FARGO - Perhaps the best recording of an Ellington live performance was made in Fargo, North Dakota on November 7, 1940 by Dick Burris and Jack Towers, the latter a member of the Duke Ellington Society of Washington, D.C.

GOD'S TROMBONES - The greatest trombone section ever featured Joe "Tricky Sam" Nanton, Juan Tizol, and Lawrence Brown.

GONSALVES, Paul (1920-1974) - Ellington's great tenor man, Paul Gonslves, played in the orchestra from 1950-1974. He was most famous for his long solo on "Diminuedno and Crescendo In Blue" at the 1956 Newport Jazz Festival. Gonsalves, a hard drinker, died only a few weeks before Ellington, but no one had the heart to tell Ellington. I can imagine Ellington's surprize upon meeting Gonsalves within the pearly gates. "Paul, what are you doing here?" "Duke, you won't believe it. I haven't had a drink in weeks."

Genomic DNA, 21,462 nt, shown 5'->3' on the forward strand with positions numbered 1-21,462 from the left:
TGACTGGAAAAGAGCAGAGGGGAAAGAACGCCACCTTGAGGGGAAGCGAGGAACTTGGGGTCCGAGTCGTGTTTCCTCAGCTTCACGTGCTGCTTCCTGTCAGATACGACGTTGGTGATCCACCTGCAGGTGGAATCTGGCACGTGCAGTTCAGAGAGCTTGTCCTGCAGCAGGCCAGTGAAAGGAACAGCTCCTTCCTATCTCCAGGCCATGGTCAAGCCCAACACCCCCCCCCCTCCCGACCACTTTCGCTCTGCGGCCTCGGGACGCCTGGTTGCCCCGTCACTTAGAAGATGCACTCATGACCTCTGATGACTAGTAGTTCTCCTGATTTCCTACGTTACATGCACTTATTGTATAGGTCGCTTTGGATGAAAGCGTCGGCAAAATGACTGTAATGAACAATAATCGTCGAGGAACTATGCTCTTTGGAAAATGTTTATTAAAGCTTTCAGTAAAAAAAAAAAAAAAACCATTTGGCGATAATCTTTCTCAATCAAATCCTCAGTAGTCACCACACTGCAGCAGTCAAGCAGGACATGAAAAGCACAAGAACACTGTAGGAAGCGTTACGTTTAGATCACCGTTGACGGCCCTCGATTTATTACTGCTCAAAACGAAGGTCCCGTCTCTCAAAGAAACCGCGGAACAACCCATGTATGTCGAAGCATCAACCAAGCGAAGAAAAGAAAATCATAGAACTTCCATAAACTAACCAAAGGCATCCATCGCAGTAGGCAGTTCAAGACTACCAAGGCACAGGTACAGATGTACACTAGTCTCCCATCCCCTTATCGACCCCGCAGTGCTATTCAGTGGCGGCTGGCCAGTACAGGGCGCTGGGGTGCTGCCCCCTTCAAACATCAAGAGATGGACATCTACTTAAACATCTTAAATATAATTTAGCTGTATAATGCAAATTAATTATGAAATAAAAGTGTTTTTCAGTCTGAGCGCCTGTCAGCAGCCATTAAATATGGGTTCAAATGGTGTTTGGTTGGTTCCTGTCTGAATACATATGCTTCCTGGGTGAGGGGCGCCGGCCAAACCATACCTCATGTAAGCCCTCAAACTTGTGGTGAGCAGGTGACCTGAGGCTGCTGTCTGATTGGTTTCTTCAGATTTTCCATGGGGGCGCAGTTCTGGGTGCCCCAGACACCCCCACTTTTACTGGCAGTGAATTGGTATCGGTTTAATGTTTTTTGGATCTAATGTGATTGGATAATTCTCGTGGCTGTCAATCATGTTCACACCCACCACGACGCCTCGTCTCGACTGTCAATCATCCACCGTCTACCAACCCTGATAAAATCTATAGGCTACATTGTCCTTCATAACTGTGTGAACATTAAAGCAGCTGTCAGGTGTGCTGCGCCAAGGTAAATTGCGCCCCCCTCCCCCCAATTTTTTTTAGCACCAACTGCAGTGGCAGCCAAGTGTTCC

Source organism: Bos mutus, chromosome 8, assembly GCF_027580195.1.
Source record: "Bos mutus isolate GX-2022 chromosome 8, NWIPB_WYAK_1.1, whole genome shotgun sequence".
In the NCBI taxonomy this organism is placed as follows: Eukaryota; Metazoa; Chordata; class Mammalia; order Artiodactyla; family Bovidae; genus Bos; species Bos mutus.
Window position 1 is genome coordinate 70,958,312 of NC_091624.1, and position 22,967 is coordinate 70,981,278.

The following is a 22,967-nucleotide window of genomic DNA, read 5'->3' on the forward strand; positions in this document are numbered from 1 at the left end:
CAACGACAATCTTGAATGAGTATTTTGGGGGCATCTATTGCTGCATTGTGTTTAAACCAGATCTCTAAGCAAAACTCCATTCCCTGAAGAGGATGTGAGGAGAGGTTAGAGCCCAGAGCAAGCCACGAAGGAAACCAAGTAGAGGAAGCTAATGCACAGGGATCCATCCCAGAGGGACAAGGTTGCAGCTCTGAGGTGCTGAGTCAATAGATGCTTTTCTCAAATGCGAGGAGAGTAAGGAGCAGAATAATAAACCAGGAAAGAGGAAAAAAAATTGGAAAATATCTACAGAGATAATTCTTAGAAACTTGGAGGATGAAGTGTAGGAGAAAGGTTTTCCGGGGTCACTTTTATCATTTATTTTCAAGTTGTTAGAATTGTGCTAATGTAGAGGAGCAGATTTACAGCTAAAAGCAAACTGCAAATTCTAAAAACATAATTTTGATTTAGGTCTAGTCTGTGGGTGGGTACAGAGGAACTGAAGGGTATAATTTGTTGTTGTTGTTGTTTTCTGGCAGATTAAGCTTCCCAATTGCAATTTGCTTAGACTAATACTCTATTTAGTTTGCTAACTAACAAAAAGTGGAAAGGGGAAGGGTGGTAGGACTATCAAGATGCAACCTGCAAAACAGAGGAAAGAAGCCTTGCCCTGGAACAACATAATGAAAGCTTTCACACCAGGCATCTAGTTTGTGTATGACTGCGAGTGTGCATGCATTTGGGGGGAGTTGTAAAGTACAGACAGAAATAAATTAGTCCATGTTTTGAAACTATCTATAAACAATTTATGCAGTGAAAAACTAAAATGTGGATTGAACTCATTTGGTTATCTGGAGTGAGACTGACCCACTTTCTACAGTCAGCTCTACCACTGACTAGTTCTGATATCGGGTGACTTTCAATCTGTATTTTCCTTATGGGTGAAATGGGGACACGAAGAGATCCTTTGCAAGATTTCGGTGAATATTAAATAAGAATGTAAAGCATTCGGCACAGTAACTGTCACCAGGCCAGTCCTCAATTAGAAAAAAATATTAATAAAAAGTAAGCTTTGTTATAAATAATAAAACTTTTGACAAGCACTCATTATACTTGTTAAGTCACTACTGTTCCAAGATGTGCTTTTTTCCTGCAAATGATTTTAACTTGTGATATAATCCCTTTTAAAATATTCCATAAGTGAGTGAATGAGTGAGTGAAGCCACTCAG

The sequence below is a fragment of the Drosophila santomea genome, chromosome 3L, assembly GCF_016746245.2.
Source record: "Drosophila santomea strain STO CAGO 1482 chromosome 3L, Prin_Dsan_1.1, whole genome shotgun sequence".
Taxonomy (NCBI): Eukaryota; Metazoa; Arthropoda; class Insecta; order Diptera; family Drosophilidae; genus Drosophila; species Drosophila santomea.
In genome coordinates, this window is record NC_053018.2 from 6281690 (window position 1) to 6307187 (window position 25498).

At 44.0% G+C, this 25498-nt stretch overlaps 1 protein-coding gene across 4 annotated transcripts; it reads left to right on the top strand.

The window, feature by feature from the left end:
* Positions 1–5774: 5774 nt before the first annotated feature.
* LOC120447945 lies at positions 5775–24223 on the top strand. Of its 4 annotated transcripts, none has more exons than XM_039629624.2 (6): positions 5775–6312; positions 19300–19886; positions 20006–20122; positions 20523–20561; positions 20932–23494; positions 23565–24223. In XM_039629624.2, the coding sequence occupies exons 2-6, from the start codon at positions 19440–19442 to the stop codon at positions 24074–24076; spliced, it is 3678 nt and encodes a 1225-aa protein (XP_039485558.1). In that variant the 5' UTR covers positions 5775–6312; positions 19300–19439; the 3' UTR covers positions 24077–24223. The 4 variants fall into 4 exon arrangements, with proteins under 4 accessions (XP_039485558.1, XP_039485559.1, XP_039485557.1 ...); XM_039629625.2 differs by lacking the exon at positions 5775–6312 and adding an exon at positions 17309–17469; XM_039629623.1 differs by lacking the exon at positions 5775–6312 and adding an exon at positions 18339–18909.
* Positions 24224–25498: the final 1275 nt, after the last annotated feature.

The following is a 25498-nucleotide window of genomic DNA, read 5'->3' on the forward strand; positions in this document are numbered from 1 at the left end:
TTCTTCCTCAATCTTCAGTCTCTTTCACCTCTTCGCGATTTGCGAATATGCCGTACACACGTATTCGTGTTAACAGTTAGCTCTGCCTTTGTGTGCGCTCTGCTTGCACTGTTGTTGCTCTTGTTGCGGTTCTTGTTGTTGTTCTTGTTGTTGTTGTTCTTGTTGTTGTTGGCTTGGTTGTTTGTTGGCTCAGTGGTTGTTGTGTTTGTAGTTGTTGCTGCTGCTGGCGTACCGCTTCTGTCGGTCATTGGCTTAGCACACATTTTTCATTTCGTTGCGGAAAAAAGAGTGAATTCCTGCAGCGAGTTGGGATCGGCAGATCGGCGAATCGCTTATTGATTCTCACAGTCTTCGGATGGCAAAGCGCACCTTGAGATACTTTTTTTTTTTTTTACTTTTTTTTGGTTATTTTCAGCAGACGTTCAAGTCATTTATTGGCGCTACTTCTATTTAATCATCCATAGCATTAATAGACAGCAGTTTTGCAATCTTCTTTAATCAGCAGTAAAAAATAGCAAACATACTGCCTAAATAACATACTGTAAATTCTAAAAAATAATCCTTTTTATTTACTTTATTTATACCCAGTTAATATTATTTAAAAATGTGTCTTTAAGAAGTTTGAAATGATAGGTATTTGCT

GREAT JAMES ROBBERY - After Ellington lost Johnny Hodges and Sonny Greer in 1951, he hired three players from the Harry James Orchestra -- Willie Smith on alto, Louis Bellson on drums, and Juan Tizol returned to play valve trombone. Not to worry, Hodges eventually returned in 1955.

GREER, Sonny (c1895-1982) - Ellington's drummer from 1923-1951. A friend of Ellington's in the early Washington, D.C. days. Greer left the band to care for his wife.

GROWL AND PLUNGER - Bubber Miley, Ellington's first great soloist, would use his voice to make his trumpet growl. Miley also used mutes and plungers extensively to alter the sound of his trumpet. Miley taught this technique to trombonist Joe "Tricky Sam" Nanton, who in turn taught it to Cootie Williams. There was always a growl trumpet chair in the Ellington Orchestra.

GUY, Fred (1897-1971) - Fred Guy played banjo and guitar in the Ellington orchestra from 1925-49.